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Treasurer moves Oakland county towards inclusion


“Don’t ask” policy promotes financial wellness for all, regardless of citizenship status

During the past 10 years, Oakland County Treasurer Andy Meisner has never questioned the immigration or citizenship status of residents seeking the services of the County Treasurer’s Office, and now, the office won’t ask as a matter of formal policy. On Thursday, October 3, 2019, Meisner announced a formal, office-wide policy developed in partnership with Michigan United, The International Institute of Metropolitan Detroit, Green Card Reform and the New American Leaders of not inquiring about citizenship or immigration status, along with support for other immigration-related initiatives, including the “Welcoming” designation adopted by the Oakland County Commission and led by Commissioner William Miller.


"The Oakland County Treasurer’s Office serves all residents of Oakland County, regardless of race, gender, age, disability, physical characteristics, sexual orientation, gender identity or expression, religion, marital status, familial status, domestic partner relationship, veteran status, citizenship, national origin, immigration status, or other protected characteristic under applicable federal, state or local laws or ordinances," said Meisner. "Today, adoption of this formal policy affirms our commitment to providing services for, and uplifting the financial wellbeing of all of our residents – who are our neighbors, friends, and relatives. No property owner, taxpayer or resident should feel afraid to access our services, and with this policy, we take a step toward achieving the ideal of One Oakland."


Meisner partnered with a group of nonprofit organizations that serve immigrant communities to develop the formal policy and benchmarking it against national innovators in this area.


“I have lived in Oakland County for the last seven years and am on an H1B Visa because of a federal green card backlog. The Treasurer’s policy is crucial to ensure that I and people like me can avail themselves of the services of the Treasurer’s Office without fear of discrimination,” said Ramagopal Reddy of GCReforms.org. “Regardless of visa status, immigration status, or citizenship status, everyone should be able to avail themselves of these services. It shouldn’t matter whether you’re a citizen, a permanent resident, on a visa, or undocumented. I call on other Oakland County offices, including the Sheriff, to follow Treasurer Andy Meisner’s lead and implement similar policies,”


“As an undocumented immigrant there is a fear of going to government buildings and being questioned about your status. This new initiative that does not allow the Treasurer’s Office to inquire about someone’s status is a victory for the immigrant community of Oakland County,” said Sara Calderon of Michigan United. “This will be a stepping stone for our county which will lead to other government officials not asking immigrants about their status or state identification. I have faith that Oakland County will be a place where immigrants feel safe and are not scared to go to government offices. I would like to thank Treasurer Andy Meisner for bringing this to our county and I am also asking other Oakland County officials to follow Andy’s lead.”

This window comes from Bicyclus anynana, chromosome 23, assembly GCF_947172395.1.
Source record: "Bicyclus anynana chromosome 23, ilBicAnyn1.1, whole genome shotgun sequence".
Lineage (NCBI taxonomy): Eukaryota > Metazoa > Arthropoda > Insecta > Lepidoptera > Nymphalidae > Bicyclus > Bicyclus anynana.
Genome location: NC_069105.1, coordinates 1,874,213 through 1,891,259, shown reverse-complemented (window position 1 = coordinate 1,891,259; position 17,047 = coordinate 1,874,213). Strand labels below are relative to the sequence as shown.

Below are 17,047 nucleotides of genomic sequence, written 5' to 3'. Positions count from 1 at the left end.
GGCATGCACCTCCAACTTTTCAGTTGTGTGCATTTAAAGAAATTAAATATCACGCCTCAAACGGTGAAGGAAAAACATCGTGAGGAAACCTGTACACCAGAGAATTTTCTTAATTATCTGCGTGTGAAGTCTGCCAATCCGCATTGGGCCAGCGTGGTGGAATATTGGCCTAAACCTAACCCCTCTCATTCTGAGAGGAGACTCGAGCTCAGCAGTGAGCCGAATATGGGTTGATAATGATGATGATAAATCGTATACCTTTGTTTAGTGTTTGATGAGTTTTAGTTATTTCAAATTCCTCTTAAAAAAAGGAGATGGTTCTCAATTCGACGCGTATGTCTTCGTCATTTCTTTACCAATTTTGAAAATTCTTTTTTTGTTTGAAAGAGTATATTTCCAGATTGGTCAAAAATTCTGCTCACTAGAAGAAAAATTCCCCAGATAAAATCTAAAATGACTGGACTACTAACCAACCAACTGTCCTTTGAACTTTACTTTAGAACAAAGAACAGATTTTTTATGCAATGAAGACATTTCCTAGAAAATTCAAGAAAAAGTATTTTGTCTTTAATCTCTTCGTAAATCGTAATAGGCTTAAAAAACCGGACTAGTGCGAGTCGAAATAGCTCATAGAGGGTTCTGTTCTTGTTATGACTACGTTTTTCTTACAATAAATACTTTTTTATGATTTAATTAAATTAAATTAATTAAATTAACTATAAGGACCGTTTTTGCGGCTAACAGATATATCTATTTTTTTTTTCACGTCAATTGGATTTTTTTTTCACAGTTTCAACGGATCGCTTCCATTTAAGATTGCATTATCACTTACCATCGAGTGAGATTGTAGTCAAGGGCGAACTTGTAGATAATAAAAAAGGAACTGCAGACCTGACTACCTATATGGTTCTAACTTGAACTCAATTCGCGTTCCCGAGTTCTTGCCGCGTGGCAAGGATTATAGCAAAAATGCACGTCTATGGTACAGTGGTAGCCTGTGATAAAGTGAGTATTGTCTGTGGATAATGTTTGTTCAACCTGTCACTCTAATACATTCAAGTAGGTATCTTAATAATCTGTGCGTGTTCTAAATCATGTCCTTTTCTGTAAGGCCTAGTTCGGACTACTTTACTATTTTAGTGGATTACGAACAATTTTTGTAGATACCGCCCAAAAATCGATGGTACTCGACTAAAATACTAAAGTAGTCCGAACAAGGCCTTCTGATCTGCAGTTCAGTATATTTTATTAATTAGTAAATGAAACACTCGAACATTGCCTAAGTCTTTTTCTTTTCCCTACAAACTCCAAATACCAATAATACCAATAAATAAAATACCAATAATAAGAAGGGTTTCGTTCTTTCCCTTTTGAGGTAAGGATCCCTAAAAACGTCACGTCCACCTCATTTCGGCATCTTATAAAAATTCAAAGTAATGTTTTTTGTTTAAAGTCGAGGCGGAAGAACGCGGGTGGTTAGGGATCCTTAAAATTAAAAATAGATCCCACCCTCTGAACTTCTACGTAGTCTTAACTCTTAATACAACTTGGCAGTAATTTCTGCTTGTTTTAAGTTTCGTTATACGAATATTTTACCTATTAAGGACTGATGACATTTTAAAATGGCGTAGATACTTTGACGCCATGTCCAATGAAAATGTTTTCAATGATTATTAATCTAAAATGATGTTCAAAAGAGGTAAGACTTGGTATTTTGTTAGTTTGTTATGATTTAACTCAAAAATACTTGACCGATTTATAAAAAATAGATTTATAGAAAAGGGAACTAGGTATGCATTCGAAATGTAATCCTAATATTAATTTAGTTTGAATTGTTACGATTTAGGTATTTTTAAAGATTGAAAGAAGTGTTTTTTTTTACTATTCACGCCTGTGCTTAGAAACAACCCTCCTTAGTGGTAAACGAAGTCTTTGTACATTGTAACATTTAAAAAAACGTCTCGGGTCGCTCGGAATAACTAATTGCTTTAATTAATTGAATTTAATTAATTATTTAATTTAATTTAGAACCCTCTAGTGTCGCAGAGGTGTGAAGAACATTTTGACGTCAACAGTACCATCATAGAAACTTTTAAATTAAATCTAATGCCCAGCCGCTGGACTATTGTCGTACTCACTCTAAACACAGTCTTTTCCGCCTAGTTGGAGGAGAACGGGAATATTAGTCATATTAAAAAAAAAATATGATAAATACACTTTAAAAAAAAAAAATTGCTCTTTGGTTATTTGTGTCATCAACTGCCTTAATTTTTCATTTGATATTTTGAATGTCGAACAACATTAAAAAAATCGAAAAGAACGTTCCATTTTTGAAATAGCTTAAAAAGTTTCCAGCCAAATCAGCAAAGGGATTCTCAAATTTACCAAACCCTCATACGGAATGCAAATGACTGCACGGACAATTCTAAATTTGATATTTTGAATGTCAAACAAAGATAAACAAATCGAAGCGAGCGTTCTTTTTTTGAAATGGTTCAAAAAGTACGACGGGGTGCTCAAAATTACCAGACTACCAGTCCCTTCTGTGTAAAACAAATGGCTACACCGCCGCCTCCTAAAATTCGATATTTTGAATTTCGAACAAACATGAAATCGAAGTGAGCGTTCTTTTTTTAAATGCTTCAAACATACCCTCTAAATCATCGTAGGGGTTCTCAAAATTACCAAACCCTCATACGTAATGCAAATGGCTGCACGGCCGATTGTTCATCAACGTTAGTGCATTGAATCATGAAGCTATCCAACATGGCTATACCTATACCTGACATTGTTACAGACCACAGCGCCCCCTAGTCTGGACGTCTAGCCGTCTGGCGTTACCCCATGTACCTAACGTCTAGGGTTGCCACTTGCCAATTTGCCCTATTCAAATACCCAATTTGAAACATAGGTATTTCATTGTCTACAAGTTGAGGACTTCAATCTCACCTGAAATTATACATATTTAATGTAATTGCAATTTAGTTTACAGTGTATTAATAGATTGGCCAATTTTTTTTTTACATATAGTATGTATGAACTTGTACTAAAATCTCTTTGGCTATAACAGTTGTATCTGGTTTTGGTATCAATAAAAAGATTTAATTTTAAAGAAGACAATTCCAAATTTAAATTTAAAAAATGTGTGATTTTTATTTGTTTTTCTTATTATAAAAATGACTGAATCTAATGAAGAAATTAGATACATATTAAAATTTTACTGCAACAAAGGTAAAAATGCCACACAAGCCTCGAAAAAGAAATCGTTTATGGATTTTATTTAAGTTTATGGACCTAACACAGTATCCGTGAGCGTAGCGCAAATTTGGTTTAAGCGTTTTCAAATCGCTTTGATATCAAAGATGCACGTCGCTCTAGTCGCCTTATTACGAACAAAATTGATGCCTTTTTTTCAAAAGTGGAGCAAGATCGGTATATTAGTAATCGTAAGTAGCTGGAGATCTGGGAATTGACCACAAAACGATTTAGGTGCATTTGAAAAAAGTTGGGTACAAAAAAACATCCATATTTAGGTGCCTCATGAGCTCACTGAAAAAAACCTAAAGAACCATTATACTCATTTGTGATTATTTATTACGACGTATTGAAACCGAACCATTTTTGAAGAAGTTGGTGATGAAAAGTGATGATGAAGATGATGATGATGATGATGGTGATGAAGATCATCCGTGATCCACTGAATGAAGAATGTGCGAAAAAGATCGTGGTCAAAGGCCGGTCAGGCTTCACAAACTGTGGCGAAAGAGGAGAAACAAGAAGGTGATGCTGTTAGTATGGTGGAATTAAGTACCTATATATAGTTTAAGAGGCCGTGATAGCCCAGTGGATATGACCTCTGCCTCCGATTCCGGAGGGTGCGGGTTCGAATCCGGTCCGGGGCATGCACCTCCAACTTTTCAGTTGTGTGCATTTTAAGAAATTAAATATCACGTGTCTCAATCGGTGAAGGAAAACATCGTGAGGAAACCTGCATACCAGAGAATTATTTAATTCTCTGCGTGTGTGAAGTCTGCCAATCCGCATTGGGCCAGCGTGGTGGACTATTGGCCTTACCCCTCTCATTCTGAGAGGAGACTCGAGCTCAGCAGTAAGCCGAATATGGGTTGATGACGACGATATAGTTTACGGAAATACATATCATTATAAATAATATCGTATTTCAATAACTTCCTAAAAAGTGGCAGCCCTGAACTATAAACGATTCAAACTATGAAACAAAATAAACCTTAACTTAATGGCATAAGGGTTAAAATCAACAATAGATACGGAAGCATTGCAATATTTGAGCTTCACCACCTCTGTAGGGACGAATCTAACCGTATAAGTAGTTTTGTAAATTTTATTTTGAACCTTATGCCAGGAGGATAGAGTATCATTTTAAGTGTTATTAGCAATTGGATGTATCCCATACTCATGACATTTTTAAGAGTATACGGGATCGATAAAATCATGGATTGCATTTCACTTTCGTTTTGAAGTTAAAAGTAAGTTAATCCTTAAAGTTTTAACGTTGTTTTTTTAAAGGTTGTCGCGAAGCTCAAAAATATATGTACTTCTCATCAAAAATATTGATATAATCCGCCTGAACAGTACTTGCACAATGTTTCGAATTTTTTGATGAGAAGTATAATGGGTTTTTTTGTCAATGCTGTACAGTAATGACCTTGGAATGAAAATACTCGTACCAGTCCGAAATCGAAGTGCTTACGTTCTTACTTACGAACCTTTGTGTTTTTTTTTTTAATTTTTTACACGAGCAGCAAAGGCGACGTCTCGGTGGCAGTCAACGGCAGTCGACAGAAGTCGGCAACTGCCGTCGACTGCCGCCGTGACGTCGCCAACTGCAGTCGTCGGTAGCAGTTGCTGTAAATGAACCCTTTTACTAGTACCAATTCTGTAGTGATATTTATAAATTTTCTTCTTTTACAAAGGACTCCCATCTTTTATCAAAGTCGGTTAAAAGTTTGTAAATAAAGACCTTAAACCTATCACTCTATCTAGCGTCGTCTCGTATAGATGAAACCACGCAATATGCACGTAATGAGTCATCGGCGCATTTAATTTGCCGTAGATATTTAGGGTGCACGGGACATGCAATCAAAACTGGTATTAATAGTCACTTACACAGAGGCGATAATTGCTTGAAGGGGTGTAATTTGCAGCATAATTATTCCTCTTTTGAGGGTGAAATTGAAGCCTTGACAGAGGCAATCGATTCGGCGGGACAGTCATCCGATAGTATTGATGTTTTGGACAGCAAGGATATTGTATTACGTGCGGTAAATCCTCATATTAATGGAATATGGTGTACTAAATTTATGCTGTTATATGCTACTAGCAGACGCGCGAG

Meisner, who speaks Spanish and a little Portuguese, also believes that his branch of government should employ people who look and sound like the community it serves.

“I immigrated from Vietnam and now work in the treasurer’s office. Today’s announcement of the welcoming policy is something we have already done for years. It’s the right time for government to speak clearly about access to services to all residents,” said Nga Huynh, an account clerk in Meisner’s office assisting with foreclosure prevention and accounting.


When would this policy matter?


The Treasurer’s Office performs thousands of transactions, information requests and taxpayer counseling sessions in a nationally acclaimed program called Community Taxpayer Assistance Meetings connecting property owners to financial advice and resources, all of which would be covered under the new policy. The proposed immigration policy specifically addresses the goal of empowering delinquent property owners, whether documented or not, to not be fearful of engaging the county when trying to avoid tax foreclosure. The policy instructs workers on how to interact with the public using the following clear guidelines:


“No Treasurer’s Office employee shall inquire into the citizenship or immigration status of any person, or engage in activities designed to ascertain the immigration status of any person unless required by law or by court order.”


A key aspect of the new policy is the Treasurer’s Office acceptance of photo identification issued by the person’s nation of origin, including foreign driver’s licenses, passports, and cards issued by consulate offices.